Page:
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Thursday, January 08, 2009

Elections and Democracy

By 史蒂夫・奥托
A question has arisen in one of my comments on the establishment of elections. Does that make a democracy?
On the question of US elections, we have two parties. The press, the Electoral College and the two ruling parties have all collaborated to insure that Republicans and Democrats are the only ones to be taken seriously. The Libertarian Party has had presidential candidates on the ballet in every state for several elections and they get no press coverage at all. On various levels (national, state, local) the press has paid the most attention to the candidate who spends the most money. The money comes from special interest groups, the majority of which are corporations. Anti-abortion groups, environmentalists, and other special interest groups make up a very small percentage of the campaign contributions politicians get to run for office. This means that the corporations get most of a congress person’s attention. The campaign contributions are protected by our constitution even though they amount to a legal form of bribery.
Add to that, new savvy advertising gimmicks to “spin” a candidate’s record to misrepresent the facts, and our elections become a joke. The joke is on the voter who seriously hopes that the person voted for will head that person’s concerns. That doesn’t happen when a candidate is in dept to a lobbyist who financed his/her campaign. The candidate uses TV ads with short sound bites and witty one-liners to persuade the voter using very few details on his/her policies. A few hot-button issues, such as abortion, are used to reach a voter’s emotional feelings. It all ads up to manipulation.
In foreign affairs elections are even more useless. The US government uses the military as a veto of elected heads of state not in line with its agenda. Salvador Allende, of Chile, Jacobo Arbenz, of Guatemala, Mohammed Mosaddeq (محمد مصدق‎), of Iran were all elected heads of state who were overthrown in a CIA directed military coup. This was because they wouldn’t support US business interests. Since these elections can be vetoed by a CIA coup, elections in these countries don’t mean much.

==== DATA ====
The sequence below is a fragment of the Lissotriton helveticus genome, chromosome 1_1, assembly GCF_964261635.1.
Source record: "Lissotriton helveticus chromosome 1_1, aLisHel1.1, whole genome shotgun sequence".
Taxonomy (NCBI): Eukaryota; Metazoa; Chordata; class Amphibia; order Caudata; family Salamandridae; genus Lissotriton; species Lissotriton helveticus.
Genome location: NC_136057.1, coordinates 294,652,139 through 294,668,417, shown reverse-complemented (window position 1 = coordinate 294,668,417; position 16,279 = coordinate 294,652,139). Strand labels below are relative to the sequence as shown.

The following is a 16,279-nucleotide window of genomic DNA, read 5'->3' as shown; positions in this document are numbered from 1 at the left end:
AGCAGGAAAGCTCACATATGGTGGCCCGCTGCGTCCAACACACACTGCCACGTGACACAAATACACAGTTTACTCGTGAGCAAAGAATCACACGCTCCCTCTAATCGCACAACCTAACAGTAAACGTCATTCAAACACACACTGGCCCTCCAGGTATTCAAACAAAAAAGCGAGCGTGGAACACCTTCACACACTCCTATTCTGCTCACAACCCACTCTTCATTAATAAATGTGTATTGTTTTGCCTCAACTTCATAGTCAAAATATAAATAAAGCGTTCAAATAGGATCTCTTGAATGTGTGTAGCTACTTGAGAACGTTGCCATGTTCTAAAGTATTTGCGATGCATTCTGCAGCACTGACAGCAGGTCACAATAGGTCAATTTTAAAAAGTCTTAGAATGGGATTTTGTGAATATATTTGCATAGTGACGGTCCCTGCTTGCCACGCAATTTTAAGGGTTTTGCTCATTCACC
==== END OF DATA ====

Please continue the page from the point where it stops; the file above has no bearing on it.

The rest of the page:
There are also the elections the US has set up in Iraq and Afghanistan. There is no way a true opposition leader can win an election with troops and US politicians deciding which political groups are allowed to take part in the elections. President George Bush banned the Bath Party and others he considered “pro-terrorist.” That begs the question –what is it they are actually deciding?
It is also outright absurd to insist that the US can “give a country democracy.” Since self determination comes from the self, it can not come from some one else’s self. These elections are a farce for both the Iraqis and the Afghanis.
As a Marxist I work for a system that is both socialism and democratic, The Communist Party of Nepal (Maoist) has established a republic with a multi-party system. There are those Maoists who insist on a single party to liberate the masses fully. That may work in some counties, were the size and culture is suited to such a system. Many countries, including the US and, as Prime Minister Prachanda (Pushpa Kamal Dahal) has insisted, Nepal must have a multi-party system.
While I disagree on the single party state, I do agree with the argument that elections do not guarantee democracy. They can just as easily be used to manipulate the public. That is what we have in the US today and in the “new democratic” puppet governments the US has set up in Iraq and Afghanistan.
If elections are completely open and allow all parties to take part in, and they get equal coverage from the press, that would be closer to a true democracy. In smaller countries as Nepal, the rebel armies must be integrated into the former military to prevent coups fostered by imperialist powers. This has been done in El Salvador to some extent and Nicaragua. There is still outside and inside contradictions that may prevent real socialism from emerging. That is why it is important not to confuse democracy with elections. Elections can be a part of a democracy, but they can also be a form of manipulation by the powers-to-be to gain a false sense of approval.


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